The province of Quebec used the occasion of Montreal Pride over the weekend to reveal that they will be tabling a “wide-ranging action plan” against homophobia for the province this autumn. The plan will put into place recommendations made by the province’s human rights commission when they wrote a report in 2007 on homophobia in the province. This is good news in that at least one government in this country is taking the issue seriously – hopefully others will start to catch on and start enacting similar plans. And snaps to Jean Charest for taking a leadership role when the federal government is obviously asleep at the switch on this one.
Also at Montreal Pride this weekend, I was reliably informed that the Liberals were out in full force with a cheeky slogan that says “69 is a Liberal position” – referencing of course the fact that it was in 1969 that Trudeau’s bill to decriminalise homosexuality was enacted. The party has even set up a page on their official website to consult with the queer community. In fact, between initiatives like this, and based on interviews I’m doing regarding the Ottawa Centre nomination race (which will be up on the Capital Xtra page soon), the Liberals seem to be making a concerted effort to reach out to queer voters and have told me that it’s a constituency they’re not taking for granted. That’s good to know.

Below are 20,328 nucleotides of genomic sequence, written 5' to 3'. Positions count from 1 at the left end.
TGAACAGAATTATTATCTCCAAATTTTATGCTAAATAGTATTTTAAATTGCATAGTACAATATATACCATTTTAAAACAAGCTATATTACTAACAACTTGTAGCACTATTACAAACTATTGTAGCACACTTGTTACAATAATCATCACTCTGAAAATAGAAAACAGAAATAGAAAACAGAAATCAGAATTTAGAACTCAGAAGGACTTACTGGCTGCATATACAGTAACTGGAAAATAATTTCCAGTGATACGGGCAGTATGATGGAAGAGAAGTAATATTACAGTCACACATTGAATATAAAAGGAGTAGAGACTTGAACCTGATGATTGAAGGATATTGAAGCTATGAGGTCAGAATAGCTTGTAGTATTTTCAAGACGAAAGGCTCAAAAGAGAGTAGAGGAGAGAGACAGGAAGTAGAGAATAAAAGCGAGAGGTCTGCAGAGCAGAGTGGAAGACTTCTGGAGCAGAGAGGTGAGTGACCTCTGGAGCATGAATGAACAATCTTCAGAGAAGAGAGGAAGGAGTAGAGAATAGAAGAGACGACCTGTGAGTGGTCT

(I’m also told the NDP contingent was small, but they were mostly at their convention in Halifax. I’ll have more about what they’re doing for the queer community in a full article on the Xtra.ca national page tomorrow).
The Supreme Court is set to decide on a high-profile Quebec case that could have major implications for those who are in common-law relationships but who are still seeking access to alimony. The case could change the way the law looks at common-law relationships under Quebec’s civil code in relation to how it treats marriages – something especially relevant in a province where a third of all relationships are common-law.
Facebook has apparently been cooperating with the Federal Privacy Commissioner with regards to complying with her recommendations lest she take them to Federal Court over privacy violations that the site engages in. Apparently they’ve been having a “constructive dialogue” with her office, and they’re confident that her concerns will be answered.
And finally, this story has been making the rounds, where the question was asked at a Psychic Fair in Fredericton about the possibility of an autumn election, and lo and behold, some of them say for sure. One of them says that definitely within six months, but most curiously, one particular psychic says that she sees the next Prime Minister as a “stranger going through and somebody who hasn’t been considered yet.” Very interesting.